I wanted to take a few moments to respond to this post,
It is written by Terrence Jones, a Master’s Seminary graduate who also spent a few years working on the campus of Grace Church and the seminary. The article is his response to John MacArthur’s series on social justice posted at the Grace to You blog, and it quickly made the rounds across the “woker than thou” social media. SBC Voices cross posted it to their site, because they see an insider’s whistle-blowing testimony about his experience immersed in the ever so subtle racist culture of a well known, conservative seminary led by a high profile evangelical pastor. It is that dishonest, lopsided slant that is spreading far and wide with impunity that bothered me so much I felt the need to offer a response.
The narrative Jones presents is that a racial undercurrent flows through TMS. While it is not overtly hostile to any minorities, particularly African-Americans, the stream quietly directs the attitudes of the faculty and overall student body. I personally believe he has created a dishonest perspective of the institution and the people who serve there as I will outline.
He begins by expressing his gratitude for John and TMS. He is thankful for the blessing of the school and church environment. However, in spite of that blessing, Jones insists John MacArthur, and by extension, the college and seminary, has shown little concern for minority students, especially African-Americans.
What proof does he offers demonstrating his charge of secret racism?
The curriculum offered at the seminary.
Yep, that’s right. The books and authors the students read are written by a bunch of white guys. Mostly dead Reformed white guys.
Out of all the credit hours necessary to complete a degree at TMS, Jones explains, never once did students explore any Christians of African heritage. All he remembers hearing discussed regarding the African church was Athanasius. He conveniently skips the historical overview of Augustine, Cyprian, Cyril and Clement, both from Alexandria, Origen, and Tertillian to name a few, but I digress.
I want to focus in upon his charge that TMS is so crippled by subtle systemic racism that they are unwittingly ignoring great swaths of church history in their curriculum and thus doing a profound disservice to the students. And that is in spite of the fact my main church history text was two volumes authored by Justo L. Gonzalez.
A Hillbilly at TMS
I’m a graduate from TMS. I attended the school in the mid to late 90s, graduating in 99. When I arrived at Master’s, I was a young, naive red-neck hillbilly from a rural, lower-middle class Arkansas family. I was absolutely thrilled to be there because I was excited about the learnin’ I was gonna git! I’ll say the first thing that struck me about Grace and TMS was the ethnic diversity. Believe me, being from rural Arkansas, I noticed I was a minority almost immediately when I stepped off the plane in LA, let alone onto the campus of the church.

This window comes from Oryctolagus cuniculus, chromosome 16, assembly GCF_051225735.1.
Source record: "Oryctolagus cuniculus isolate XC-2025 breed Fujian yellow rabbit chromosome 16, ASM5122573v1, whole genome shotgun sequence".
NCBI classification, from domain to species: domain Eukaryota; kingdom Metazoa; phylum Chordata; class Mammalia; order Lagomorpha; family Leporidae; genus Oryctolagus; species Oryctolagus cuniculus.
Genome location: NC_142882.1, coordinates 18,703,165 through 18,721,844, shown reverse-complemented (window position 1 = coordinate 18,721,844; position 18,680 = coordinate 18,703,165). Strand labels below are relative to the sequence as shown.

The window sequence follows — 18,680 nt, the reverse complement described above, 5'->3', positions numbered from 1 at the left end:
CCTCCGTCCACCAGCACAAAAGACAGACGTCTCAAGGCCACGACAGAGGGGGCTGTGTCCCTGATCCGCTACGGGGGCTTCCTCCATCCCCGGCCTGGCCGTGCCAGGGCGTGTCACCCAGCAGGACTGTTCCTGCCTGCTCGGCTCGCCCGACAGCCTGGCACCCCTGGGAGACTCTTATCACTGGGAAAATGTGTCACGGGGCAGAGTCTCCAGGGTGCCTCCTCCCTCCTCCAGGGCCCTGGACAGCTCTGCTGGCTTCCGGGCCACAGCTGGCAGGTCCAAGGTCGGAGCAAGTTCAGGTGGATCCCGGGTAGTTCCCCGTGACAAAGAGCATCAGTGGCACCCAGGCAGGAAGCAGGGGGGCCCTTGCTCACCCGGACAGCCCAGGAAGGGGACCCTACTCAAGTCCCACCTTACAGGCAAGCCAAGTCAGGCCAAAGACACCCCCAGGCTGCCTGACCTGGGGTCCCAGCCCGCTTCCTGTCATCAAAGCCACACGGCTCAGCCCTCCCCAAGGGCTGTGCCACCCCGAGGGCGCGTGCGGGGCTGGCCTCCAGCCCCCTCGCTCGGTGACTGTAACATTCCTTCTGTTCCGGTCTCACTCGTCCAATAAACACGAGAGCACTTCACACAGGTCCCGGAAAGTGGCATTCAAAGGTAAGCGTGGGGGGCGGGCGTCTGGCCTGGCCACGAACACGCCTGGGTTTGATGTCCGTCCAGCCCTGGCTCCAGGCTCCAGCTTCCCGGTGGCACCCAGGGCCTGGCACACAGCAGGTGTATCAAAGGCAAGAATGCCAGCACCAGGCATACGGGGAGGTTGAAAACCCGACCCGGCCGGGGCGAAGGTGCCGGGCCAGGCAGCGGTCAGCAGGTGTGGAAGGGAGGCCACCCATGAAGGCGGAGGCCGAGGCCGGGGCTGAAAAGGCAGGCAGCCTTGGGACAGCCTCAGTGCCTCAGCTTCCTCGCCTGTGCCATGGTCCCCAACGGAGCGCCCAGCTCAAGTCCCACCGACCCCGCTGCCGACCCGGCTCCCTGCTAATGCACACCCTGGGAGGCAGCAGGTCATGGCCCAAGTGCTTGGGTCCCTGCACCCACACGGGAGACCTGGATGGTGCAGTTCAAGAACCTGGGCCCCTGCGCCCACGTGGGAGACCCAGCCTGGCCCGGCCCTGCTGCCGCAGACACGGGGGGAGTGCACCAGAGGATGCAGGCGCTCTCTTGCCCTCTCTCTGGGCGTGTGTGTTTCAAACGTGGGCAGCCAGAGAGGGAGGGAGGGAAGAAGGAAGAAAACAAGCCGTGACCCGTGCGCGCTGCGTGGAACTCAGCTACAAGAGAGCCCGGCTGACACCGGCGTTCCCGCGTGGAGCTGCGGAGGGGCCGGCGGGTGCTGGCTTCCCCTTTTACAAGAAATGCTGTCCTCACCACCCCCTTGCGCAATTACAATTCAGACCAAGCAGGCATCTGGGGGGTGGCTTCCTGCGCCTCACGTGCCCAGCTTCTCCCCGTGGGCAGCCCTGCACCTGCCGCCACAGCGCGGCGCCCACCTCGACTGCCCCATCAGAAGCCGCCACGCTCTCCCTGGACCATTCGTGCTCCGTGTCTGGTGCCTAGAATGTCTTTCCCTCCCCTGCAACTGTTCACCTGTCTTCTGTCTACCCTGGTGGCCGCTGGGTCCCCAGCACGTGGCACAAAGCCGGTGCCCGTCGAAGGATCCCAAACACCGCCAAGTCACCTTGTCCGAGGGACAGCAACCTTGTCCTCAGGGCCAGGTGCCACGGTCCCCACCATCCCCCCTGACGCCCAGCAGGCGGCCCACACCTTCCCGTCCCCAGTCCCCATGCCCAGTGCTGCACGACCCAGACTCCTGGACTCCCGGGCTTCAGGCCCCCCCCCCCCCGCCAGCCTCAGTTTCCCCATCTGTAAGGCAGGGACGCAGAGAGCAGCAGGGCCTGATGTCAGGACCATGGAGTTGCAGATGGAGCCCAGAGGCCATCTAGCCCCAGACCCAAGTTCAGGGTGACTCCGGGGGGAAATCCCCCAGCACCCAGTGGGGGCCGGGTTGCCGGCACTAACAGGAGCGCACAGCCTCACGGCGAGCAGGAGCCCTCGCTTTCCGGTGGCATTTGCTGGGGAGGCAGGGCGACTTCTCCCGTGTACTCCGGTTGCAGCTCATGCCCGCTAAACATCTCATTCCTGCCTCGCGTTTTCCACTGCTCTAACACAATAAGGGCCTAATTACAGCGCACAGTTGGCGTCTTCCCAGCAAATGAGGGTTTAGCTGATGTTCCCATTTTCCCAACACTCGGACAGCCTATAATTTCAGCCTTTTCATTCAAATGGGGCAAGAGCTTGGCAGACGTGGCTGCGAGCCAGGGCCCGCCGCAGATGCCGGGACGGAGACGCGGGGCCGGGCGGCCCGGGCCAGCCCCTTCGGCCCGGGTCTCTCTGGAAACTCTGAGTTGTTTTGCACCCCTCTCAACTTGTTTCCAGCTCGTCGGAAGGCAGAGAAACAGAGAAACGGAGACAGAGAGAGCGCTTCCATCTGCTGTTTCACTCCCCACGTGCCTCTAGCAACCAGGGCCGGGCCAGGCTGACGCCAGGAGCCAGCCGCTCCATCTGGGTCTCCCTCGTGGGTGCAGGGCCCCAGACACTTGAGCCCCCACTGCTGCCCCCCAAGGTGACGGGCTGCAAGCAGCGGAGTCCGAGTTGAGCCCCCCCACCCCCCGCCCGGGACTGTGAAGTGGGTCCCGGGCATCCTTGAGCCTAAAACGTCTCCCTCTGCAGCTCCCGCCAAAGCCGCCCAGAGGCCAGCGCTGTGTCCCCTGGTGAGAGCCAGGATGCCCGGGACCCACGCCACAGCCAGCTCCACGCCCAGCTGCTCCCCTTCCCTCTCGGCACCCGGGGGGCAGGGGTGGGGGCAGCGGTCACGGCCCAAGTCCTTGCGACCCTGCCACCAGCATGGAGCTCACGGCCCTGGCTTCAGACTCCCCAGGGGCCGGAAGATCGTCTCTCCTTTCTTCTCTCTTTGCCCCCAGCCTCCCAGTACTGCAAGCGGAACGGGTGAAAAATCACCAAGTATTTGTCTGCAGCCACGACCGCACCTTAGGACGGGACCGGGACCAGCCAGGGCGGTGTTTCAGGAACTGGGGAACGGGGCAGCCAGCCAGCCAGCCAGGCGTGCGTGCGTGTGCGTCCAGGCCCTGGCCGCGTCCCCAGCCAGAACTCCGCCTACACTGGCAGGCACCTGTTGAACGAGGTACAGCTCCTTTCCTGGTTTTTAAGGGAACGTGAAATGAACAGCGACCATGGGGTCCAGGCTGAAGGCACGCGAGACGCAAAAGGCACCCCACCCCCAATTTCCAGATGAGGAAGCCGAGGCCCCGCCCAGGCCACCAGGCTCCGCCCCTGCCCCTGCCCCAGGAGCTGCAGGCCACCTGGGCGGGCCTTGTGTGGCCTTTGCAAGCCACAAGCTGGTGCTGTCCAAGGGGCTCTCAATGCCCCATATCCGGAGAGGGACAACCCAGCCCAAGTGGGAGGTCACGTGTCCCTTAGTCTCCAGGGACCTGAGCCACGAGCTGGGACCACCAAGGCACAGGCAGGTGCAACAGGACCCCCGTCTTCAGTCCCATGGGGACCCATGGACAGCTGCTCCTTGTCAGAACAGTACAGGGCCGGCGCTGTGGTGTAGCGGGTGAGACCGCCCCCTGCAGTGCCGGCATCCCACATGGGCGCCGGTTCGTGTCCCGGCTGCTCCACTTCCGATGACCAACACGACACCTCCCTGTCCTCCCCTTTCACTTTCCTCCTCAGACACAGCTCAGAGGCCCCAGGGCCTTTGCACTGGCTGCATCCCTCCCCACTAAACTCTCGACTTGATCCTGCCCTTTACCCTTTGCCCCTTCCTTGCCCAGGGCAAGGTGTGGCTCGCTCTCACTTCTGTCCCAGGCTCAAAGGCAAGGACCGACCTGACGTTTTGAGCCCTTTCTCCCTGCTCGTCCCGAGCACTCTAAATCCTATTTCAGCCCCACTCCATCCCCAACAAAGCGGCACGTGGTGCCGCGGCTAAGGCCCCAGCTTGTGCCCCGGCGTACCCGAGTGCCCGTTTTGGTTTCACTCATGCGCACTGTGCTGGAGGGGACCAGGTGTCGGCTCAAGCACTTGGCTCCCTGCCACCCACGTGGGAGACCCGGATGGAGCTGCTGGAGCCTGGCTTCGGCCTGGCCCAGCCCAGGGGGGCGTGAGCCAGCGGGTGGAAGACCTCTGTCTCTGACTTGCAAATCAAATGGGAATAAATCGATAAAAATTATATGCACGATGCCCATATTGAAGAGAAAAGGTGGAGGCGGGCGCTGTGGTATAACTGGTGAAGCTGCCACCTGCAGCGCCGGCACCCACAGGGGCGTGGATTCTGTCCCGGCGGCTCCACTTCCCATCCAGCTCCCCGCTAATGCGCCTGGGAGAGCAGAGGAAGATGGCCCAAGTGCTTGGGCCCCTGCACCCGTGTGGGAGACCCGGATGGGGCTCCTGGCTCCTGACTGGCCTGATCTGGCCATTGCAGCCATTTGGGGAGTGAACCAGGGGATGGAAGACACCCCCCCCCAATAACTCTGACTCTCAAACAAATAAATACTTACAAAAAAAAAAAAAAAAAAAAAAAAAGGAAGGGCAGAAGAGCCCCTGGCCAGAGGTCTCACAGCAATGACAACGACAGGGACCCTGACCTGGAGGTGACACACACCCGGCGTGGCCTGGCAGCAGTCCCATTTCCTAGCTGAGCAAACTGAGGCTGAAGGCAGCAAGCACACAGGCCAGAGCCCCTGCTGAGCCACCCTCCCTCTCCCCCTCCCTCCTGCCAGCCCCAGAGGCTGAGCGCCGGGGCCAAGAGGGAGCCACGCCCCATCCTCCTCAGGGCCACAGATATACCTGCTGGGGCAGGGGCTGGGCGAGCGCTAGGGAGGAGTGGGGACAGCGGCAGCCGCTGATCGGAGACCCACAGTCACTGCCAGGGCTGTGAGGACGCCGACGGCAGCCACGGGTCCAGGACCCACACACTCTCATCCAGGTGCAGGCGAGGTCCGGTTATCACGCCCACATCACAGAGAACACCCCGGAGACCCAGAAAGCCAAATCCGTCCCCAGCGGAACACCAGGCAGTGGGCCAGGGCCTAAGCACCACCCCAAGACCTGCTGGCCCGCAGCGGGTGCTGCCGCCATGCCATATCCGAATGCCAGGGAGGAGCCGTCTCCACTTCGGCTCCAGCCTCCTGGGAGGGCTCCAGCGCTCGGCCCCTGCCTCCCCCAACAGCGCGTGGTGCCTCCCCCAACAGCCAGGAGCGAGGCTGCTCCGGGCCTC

The promoted purpose statement of TMS is, “We Train Men Because Lives Depend Upon It.” In other words, the seminary’s singular devotion is training pastors in the exegesis of the Word. That is their purpose. Nothing more, nothing less. It is to train preachers. While men are exposed to various facets of church history, history is just one part of the collective whole of what TMS aims to accomplish in the life of the students, which is again, to train preachers. Hence, many specialized areas of study may be available only as electives, or briefly passed over in the main course work, because that is not the focus.
My basic schedule for my time at seminary consisted of two semesters of learning basic Hebrew and one semester of Hebrew exegesis. Two semesters of learning basic Greek (unless you could take the accelerated class during the summer) and two semesters of Greek exegesis. I had a semester during my third year on New Testament Introduction that dealt with textual critical issues. Those course are irrelevant to the ethnicity of the student. Hebrew and Greek exegesis is universally the same everywhere in the world regardless of race.
Along with those classes, each year had two semesters of Old and New Testament overview, two semesters of church history, and systematic theology, that covered the basics like God, the Person of Christ, the Holy Spirit, Man, Sin, the Atonement, church polity, and eschatology. We also had a class in hermeneutics, prayer, leading worship, apologetic methodology, pastoral ministry, and even one covering the pastor’s home.